John 6:2
And a great multitude followed him, because they saw his miracles which he did on them that were diseased.
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(2) A great multitude . . .—This is explained by the facts (1) that the Baptist had been put to death, and that those who had followed him would now follow Christ; (2) that the Twelve had now returned from their ministry in the towns and villages of Galilee; (3) that the Passover was at hand, and that numbers would be flocking from Northern Palestine to Jerusalem.

Followed . . . saw . . . did.—Better, were following . . . were beholding . . . was doing. The verbs express a continuance of the actions. It does not mean simply that they saw these miracles on the west of the lake, and followed Him across it; but that He kept on healing the sick, and that the crowds kept on following Him. The usual caravan-road for the northern pilgrims was on the east side of the lake, and the throng would increase as He went.

6:1-14 John relates the miracle of feeding the multitude, for its reference to the following discourse. Observe the effect this miracle had upon the people. Even the common Jews expected the Messiah to come into the world, and to be a great Prophet. The Pharisees despised them as not knowing the law; but they knew most of Him who is the end of the law. Yet men may acknowledge Christ as that Prophet, and still turn a deaf ear to him.Because they saw his miracles ... - They saw that he had the power to supply their wants, and they therefore followed him. See John 6:26. Compare also Matthew 14:14. CHAPTER 6

Joh 6:1-13. Five Thousand Miraculously Fed.

(See on [1787]Mr 6:31-44).

Our Saviour (as appeareth by Mark 6:31) only spake to his apostles to withdraw into a desert place, and to rest a while; but, Mark 6:33, though our Saviour went by ship, yet the people ran afoot thither out of all cities, and outwent them, and came together unto him. That which induced them was their knowledge of the miracles which he had wrought.

And a great multitude followed him,.... From several cities and towns in Galilee, where he had been preaching and working miracles:

because they saw his miracles which he did on them that were diseased; so that it was not for the sake of his doctrine, or for the good of their souls, they followed him; but either to gratify their curiosity in seeing his miracles, or to be healed in their bodies, as others had been.

And a great multitude followed him, because they saw his miracles which he did on them that were diseased.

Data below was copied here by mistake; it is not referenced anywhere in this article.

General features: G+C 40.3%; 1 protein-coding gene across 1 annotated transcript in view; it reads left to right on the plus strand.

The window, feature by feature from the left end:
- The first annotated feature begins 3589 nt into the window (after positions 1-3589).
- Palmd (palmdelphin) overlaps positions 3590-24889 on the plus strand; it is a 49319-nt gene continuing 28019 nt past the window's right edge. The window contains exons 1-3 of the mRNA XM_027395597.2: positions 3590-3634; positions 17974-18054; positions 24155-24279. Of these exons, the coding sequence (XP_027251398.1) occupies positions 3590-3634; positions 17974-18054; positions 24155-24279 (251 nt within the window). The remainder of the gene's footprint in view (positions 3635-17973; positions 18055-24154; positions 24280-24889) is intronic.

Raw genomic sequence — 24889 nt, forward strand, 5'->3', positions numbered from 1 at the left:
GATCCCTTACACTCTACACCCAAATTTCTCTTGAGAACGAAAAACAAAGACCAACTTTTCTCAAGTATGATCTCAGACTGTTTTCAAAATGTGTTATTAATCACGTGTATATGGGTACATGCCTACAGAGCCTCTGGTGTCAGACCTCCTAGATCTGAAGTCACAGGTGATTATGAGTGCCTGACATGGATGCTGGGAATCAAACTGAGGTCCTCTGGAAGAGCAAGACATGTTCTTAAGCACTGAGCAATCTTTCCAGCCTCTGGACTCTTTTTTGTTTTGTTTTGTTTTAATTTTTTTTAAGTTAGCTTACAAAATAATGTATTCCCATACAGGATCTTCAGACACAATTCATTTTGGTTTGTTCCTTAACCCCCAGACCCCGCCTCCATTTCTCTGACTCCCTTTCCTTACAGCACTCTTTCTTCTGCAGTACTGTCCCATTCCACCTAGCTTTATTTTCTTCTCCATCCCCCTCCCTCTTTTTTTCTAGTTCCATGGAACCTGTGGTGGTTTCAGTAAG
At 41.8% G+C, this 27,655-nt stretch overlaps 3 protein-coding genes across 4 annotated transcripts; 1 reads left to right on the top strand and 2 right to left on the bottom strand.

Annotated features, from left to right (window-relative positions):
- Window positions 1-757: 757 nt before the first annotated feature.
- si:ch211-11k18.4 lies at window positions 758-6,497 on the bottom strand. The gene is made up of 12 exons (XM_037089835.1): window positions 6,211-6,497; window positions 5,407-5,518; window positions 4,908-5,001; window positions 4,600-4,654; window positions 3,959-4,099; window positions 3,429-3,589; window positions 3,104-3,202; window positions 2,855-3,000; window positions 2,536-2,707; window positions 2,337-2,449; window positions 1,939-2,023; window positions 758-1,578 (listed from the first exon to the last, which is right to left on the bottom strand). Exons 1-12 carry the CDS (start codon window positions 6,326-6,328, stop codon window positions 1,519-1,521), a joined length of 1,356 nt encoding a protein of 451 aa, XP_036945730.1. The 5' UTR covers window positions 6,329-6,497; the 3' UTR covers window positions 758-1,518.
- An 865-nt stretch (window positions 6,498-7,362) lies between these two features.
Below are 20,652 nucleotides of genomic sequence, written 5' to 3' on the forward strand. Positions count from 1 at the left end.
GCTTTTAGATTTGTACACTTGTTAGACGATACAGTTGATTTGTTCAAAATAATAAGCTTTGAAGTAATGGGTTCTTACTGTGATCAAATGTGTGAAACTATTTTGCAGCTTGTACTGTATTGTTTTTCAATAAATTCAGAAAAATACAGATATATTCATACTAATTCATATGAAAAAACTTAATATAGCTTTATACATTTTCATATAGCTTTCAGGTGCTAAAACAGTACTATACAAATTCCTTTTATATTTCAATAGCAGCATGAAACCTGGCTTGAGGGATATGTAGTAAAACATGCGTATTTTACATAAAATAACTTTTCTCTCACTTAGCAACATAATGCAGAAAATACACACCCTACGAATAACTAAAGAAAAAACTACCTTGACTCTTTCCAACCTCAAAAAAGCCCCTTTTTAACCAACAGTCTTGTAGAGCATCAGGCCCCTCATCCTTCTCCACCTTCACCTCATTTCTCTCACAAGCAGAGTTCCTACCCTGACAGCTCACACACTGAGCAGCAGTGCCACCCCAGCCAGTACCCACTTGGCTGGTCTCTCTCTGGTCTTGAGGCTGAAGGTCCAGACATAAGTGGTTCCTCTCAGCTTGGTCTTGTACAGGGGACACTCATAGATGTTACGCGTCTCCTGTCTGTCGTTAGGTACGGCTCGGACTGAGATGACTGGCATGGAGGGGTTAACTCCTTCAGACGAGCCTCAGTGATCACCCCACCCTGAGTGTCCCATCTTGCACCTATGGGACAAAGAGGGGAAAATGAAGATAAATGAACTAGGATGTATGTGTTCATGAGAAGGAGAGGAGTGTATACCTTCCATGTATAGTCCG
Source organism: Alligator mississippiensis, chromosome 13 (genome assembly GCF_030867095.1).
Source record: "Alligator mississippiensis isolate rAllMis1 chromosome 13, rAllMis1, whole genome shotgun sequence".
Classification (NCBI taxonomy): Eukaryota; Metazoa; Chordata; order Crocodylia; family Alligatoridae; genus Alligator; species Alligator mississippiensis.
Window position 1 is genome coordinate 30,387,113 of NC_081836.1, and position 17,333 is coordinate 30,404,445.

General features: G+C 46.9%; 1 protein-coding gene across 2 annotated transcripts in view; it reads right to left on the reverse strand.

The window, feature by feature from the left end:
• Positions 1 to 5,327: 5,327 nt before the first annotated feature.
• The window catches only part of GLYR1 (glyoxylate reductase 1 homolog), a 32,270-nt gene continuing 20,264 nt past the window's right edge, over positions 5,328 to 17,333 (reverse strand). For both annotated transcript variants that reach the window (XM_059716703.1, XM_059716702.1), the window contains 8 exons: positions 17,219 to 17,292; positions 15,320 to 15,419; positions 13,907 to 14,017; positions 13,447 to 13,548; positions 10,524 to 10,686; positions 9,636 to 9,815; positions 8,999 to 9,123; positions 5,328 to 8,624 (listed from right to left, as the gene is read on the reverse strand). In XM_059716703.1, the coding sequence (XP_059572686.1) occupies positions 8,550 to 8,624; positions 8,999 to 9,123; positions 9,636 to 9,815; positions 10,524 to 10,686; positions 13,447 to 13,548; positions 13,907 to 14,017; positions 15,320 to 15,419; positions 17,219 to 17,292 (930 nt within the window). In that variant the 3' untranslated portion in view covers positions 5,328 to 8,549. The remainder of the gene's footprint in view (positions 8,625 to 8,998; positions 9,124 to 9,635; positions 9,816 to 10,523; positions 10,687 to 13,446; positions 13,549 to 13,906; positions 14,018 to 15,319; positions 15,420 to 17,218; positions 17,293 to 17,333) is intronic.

John 6:2-3. Ἠκολούθει] on this journey, continuously.

ἑώρων] not had seen (against Schweizer, B. Crusius), but saw. He performed them (ἐποίει) upon the way.

ἐπὶ τ. ἀσθ.] among the sick. Dem. 574. 3; Plat. Pol. iii. p. 399 A; Bernhardy, p. 246.

εἰς τὸ ὄρος] upon the mountain which was there. See on Matthew 5:1. The mountain was certainly on the other side of the lake, but we cannot determine the locality more nearly. The loneliness of the mountain does not contradict Matthew 14:13, nor does the eastern side of the lake contradict Luke 9:10 ff. (see in loc.).

2. a great multitude] All the greater seeing that the Baptist was no longer a counter-attraction, and that the Twelve had returned from their mission, in which they had no doubt excited attention. This multitude went round by land while Christ crossed the water. All the verbs which follow are imperfects and express continued and habitual action; were following Him, because they were beholding the signs which he was doing, &c., i.e. after He landed He kept on working miracles of healing, and these continually attracted fresh crowds.

Verse 2. - There was following him a vast crowd, because they were spectators of the signs he was working on those that were sick. The imperfect tenses here reveal a period of time that had elapsed; a group and series of healings which had touched the heart of the people. Their "following" had not been by ship, but round the head of the lake, and across the ford of the Jordan, which is still situated about two miles from the point where the river flows into the Sea of Galilee. The multitudes would easily learn the direction of the well known boat with its solitary sail, and would be, some of them, ready at the landing place, to greet the Lord on his arrival. Many hours might elapse before the crowd had reached such vast proportions as we subsequently find. It may easily have been swollen by curious and inquisitive pilgrims, or by the inhabitants of the neighbouring villages, intent on a sight of the Prophet who had preached the sermon, who had spoken in wondrous parables, who had given such striking proof that "God was with him." John 6:2Multitude (ὄχλος)

See on John 1:19.

Followed (ἠκολούθει)

Imperfect tense, denoting not merely the following on this occasion, but generally.

Saw (ἑώρων)

Rev., beheld. See on John 1:18.

His miracles

Omit his. Render, as Rev., the signs.

He did (ἐποίει)

Imperfect, was doing, from time to time.

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